Stepwells of Rajasthan.

If the city of Bundi, is referred as the “City of Stepwells” then Rajasthan is “The State of Stepwells.” as the highest number of Indian Stepwells are in Rajasthan.

I’ve included Chand Baori, Hadi Rani Ka Kund and Raniji Ki Baori in top 7 on this list and I’ve got a few more Stepwells which I’ve explored in Rajasthan. They are:

Stepwell number 12 – Neemrana Bawdi or Baoli

Location – Neemrana, Rajasthan, INDIA
Age – 1760 AD
Built by – Neemrana Royal Family

Neemrana Bawdi

Neemrana Bawdi is one of the deepest stepwells site in Rajasthan and till today, I have just one more stepwell which is as deep as Neemrana, that’s Rani Ki Vav, Gujarat.

Again, no government agency maintains this stepwell, and it’s the local people who clean it up one in a decade. But never the less, the stepwell is still in excellent condition as there aren’t many commercial activities going around it.

As per some locals, Neemrana Bawdi was built the Royal Family of Neemrana, for travelers who use to rest here. Now as there isn’t any government archive on this stepwell, and the local conditions suggest that there must have been a shortage of water in this royal city. So, the family who uses to rule here must have to develop a stepwell to store rainwater. And my thought gets more strength as there is a huge cylindrical well in Neemrana Stepwell which suggested that water conservation was the main reason behind this stepwell.

One can also visit the Neemrana Fort Palace, which is just 2 km from the stepwell site and you can check more details and images of this stepwell at my post of Neemrana Bawdi.

Stepwell number 13 – Panna Meena Ka Kund

Location – Amer Jaipur, Rajasthan, INDIA
Age – 16th century
Built by – No confirmed data

Panna Meena Ka Kund

Panna Meena Ka Kund

Panna Meena Ka Kund is small stepwell site, made up of yellow sandstone and is quite similar to Chand Baori, as both of them are square shaped stepwells and room type structure on just one side.]

Though I didn’t see any sign board of ASI or any government agency maintaining this stepwell, still, this 450-year stepwell is still in good shape and has a sufficient amount of water stored and local use thus stepwell as a diving pool.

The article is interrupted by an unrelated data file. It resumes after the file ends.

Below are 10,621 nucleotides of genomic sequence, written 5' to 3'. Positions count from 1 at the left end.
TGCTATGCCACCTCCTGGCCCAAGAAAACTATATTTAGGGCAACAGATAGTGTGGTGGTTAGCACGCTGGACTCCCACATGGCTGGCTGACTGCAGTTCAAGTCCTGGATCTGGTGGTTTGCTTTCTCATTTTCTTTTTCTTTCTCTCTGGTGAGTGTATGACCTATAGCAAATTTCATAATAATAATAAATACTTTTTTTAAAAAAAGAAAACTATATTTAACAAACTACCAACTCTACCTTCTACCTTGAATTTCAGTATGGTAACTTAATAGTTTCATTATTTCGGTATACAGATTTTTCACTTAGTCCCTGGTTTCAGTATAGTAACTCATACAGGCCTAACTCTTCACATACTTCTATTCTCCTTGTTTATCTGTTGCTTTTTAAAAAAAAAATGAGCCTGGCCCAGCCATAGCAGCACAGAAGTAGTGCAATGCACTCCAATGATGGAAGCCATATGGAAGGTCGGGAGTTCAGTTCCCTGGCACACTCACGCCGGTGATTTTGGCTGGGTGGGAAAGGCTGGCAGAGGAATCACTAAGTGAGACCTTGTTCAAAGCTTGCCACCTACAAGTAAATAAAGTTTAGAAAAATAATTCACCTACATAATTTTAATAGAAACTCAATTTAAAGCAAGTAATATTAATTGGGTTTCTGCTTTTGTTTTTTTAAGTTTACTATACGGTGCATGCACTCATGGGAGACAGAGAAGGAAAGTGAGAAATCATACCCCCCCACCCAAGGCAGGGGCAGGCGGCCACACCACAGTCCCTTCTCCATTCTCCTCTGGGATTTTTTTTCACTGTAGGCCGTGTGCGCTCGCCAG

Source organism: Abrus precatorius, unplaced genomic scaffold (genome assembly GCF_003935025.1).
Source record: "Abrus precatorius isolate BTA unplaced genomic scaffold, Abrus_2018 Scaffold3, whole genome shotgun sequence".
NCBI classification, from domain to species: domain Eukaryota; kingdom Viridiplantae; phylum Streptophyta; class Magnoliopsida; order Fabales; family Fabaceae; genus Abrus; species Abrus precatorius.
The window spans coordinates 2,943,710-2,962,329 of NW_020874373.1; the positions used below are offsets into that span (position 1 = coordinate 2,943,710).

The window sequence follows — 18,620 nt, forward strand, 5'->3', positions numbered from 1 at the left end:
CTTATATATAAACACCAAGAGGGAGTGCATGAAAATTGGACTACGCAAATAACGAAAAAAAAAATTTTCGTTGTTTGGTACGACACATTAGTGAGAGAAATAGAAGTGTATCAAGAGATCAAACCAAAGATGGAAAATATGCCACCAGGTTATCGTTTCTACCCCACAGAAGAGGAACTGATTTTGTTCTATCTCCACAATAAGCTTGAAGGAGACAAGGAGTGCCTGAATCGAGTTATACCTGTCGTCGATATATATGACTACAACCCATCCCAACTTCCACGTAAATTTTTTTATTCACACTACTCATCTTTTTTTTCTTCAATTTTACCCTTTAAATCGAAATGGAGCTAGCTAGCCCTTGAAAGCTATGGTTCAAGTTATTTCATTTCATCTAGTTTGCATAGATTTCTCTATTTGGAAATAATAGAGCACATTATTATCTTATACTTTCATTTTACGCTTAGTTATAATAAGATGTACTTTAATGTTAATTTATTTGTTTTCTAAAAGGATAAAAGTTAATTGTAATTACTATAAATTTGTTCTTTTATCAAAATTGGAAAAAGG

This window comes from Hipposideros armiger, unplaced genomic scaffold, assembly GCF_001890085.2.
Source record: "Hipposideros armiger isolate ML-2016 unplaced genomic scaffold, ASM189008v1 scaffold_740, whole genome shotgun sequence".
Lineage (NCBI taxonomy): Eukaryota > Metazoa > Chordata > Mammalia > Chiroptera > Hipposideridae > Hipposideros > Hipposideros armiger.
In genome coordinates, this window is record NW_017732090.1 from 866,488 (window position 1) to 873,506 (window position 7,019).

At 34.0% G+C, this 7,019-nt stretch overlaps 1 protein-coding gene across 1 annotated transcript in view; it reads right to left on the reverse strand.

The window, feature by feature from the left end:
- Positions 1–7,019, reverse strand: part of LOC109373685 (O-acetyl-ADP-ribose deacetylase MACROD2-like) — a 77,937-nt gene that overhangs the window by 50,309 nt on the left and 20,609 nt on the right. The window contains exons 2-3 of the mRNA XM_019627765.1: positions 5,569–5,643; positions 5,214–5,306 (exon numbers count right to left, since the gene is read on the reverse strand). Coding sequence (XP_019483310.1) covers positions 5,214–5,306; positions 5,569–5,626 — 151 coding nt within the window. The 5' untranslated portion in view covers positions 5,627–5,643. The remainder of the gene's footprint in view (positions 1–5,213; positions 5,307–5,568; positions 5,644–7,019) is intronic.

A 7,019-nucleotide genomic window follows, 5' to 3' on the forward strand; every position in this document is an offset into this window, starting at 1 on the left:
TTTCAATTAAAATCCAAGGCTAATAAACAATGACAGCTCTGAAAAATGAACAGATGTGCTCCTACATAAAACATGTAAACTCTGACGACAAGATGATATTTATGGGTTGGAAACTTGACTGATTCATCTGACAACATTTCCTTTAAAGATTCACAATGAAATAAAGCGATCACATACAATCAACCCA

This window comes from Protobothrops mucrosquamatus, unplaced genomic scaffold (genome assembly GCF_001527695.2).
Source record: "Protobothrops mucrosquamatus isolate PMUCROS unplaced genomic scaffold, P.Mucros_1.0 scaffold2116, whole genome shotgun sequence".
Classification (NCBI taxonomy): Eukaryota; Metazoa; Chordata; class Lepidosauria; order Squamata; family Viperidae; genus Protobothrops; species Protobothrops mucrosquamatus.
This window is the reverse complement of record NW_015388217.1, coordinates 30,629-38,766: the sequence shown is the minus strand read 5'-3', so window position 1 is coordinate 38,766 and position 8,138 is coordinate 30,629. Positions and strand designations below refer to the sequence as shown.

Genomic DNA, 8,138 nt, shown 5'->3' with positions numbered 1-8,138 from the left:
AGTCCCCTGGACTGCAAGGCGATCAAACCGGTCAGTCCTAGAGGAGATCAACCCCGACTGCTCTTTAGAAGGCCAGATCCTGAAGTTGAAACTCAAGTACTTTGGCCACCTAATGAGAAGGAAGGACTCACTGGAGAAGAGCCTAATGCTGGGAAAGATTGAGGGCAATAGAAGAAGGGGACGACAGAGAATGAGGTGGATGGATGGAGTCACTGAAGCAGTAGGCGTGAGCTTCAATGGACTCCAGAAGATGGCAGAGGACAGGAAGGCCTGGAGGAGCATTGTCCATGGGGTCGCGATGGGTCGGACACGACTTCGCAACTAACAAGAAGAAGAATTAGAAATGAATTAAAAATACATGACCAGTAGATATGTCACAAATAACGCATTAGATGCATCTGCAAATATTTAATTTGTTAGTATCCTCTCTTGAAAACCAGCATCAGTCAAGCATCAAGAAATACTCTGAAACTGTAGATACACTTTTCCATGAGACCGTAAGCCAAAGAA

There are many theories about Panna Meena Ku Kund, and the most common one is that this stepwell acted as a popular social gathering place for women and also for religious ceremonies as I did see ancient temple just next to the Kund (a type of stepwell)

You can have a look at more pictures and details about this stepwell at my article on Panna Meena Ka Kund.

Stepwell number 14 – Dhabhai Ji ka Kund

Location – Bundi, Rajasthan, INDIA
Age – 1658 AD
Built by – Rao Raja Bhao Singh

Dhabhai Ji ka Kund

Dhabhai Ji ka Kund

Dhabhai is a local term for “Dhai” which means “Foster Mother” and this stepwell was built by a King of Bundi, Rhao Bhao in 1658 to remember his foster mother, Sabeera.

The shape and design of Dhabhai Ji ka Kund is very similar to Chand Baori as it’s a square shaped stepwell and rooms type structure on one side.

Dhabhai Ji ka Kund was used for religious ceremonies from 17th to 19th century but nowadays this kund is empty, and if some rainwater gets stored here, it is again used as a diving pool by locals or even some travelers.

If you are more interested in visiting this stepwell, and others like Raniji Ki Baori, then check out my tourism guide on Bundi which I wrote after my three days tour of the city.

Stepwell number 15 – Toor Ji Ka Jhalra

Location – Jodhpur, Rajasthan, INDIA
Age – 6th Century AD
Built by – No confirmed data

Toor Ji Ka Jhalra

Toor Ji Ka Jhalra

Toor Ji Ka Jhalra or Toor Ji ki Baori or Toor Ji Ka Zhalra is one of three stepwells I explored in Jodhpur. There isn’t much data on who built this stepwell or what’s the correct origin date, but one thing is sure that Toor Ji Ka Jhalra has a special place in the heart of locals.

Toor Ji Ka Jhalra was one of the primary sources of water in Jodhpur, till 1996. After this, the Indira Gandhi canal project was introduced in Jodhpur, and the city was now getting water directly through dams and water treatment plants.

So, all stepwells in Jodhpur become useless, but Toor Ji Ka Jhalra survived as this it’s connected with many local customs related to Hindu marriage, where the bride comes here just before the big day.